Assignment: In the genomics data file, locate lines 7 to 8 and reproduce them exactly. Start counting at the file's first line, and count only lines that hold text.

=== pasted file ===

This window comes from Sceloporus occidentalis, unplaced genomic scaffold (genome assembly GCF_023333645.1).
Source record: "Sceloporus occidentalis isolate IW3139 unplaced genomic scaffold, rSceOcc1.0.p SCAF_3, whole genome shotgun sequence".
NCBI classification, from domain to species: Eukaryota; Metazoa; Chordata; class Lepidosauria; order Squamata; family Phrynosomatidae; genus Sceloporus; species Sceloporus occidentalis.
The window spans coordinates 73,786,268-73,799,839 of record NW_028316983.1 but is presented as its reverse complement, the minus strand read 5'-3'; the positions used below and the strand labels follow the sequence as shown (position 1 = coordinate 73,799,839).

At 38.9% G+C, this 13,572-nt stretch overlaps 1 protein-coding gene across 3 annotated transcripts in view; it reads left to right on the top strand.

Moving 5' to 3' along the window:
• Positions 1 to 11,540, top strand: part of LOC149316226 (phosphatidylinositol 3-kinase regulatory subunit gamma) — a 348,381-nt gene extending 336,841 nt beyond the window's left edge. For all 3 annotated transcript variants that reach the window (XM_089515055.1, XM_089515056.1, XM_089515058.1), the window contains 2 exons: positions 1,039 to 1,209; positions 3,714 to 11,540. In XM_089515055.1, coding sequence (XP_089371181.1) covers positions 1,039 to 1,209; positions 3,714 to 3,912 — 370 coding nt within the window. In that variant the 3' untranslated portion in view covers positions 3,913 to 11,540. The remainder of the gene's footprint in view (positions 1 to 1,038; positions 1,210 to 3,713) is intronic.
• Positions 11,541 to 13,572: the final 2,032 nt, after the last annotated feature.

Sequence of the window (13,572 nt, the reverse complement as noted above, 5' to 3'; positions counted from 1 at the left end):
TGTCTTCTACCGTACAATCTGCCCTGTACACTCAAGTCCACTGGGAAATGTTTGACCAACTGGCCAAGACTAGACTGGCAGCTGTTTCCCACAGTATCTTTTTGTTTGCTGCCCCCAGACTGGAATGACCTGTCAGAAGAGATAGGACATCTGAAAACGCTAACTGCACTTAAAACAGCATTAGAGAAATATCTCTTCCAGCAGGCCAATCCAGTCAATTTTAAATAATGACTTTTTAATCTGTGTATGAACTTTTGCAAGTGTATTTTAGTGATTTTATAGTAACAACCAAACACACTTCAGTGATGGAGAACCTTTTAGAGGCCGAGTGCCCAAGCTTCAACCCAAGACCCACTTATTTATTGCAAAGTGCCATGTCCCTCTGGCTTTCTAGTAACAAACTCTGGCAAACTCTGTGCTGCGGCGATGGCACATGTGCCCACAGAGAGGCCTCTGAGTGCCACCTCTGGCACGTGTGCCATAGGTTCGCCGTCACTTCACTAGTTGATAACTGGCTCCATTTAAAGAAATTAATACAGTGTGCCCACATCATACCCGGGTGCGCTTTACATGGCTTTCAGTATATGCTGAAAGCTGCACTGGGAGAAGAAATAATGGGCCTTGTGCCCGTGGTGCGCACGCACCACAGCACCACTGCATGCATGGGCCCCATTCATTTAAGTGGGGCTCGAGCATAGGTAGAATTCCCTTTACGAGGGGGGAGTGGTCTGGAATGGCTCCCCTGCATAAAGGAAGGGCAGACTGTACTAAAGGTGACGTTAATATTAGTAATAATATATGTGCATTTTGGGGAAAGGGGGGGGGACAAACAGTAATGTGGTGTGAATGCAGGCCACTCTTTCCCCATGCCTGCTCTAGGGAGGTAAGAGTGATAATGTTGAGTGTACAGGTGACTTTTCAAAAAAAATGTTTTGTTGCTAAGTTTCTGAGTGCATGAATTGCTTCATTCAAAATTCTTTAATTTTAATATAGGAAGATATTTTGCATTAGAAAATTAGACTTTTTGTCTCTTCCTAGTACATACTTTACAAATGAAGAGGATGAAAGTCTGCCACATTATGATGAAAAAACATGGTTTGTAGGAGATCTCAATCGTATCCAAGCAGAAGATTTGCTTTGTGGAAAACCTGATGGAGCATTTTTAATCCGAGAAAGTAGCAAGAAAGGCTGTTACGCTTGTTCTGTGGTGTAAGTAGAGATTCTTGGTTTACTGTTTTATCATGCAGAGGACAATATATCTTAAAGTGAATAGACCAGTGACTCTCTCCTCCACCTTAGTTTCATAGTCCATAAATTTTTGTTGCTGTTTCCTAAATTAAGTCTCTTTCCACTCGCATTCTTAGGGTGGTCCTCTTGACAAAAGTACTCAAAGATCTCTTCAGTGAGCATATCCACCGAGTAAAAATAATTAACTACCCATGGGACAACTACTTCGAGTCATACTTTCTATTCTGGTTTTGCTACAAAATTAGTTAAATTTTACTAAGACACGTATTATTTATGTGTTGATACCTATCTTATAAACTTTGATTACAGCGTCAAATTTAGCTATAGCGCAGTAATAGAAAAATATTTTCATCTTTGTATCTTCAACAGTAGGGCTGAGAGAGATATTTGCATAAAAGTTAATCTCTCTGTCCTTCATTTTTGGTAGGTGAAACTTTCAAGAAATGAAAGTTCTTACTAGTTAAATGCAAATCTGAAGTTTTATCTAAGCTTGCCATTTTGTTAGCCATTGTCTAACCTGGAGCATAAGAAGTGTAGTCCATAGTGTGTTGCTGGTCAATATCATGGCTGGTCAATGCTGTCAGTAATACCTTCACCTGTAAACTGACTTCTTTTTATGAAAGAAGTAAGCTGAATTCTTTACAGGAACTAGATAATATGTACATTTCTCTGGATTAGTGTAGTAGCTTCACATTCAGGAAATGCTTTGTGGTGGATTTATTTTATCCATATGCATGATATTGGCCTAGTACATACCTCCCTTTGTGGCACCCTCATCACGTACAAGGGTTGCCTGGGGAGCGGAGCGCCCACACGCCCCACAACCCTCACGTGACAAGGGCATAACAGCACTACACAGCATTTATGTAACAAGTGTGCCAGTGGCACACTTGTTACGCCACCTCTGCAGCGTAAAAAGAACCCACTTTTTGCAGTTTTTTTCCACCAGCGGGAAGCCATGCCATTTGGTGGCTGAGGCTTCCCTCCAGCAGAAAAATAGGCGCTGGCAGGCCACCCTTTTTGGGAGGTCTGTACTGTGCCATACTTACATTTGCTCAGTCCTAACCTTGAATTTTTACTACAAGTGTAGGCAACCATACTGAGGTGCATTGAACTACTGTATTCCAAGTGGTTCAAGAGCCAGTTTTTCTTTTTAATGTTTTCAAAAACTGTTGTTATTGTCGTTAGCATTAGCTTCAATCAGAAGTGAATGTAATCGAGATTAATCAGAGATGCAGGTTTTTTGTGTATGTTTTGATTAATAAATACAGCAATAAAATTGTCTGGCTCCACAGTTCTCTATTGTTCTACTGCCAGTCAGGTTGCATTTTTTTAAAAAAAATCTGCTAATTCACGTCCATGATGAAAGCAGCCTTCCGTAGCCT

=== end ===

• Positions 1 to 11,540, top strand: part of LOC149316226 (phosphatidylinositol 3-kinase regulatory subunit gamma) — a 348,381-nt gene extending 336,841 nt beyond the window's left edge. For all 3 annotated transcript variants that reach the window (XM_089515055.1, XM_089515056.1, XM_089515058.1), the window contains 2 exons: positions 1,039 to 1,209; positions 3,714 to 11,540. In XM_089515055.1, coding sequence (XP_089371181.1) covers positions 1,039 to 1,209; positions 3,714 to 3,912 — 370 coding nt within the window. In that variant the 3' untranslated portion in view covers positions 3,913 to 11,540. The remainder of the gene's footprint in view (positions 1 to 1,038; positions 1,210 to 3,713) is intronic.
• Positions 11,541 to 13,572: the final 2,032 nt, after the last annotated feature.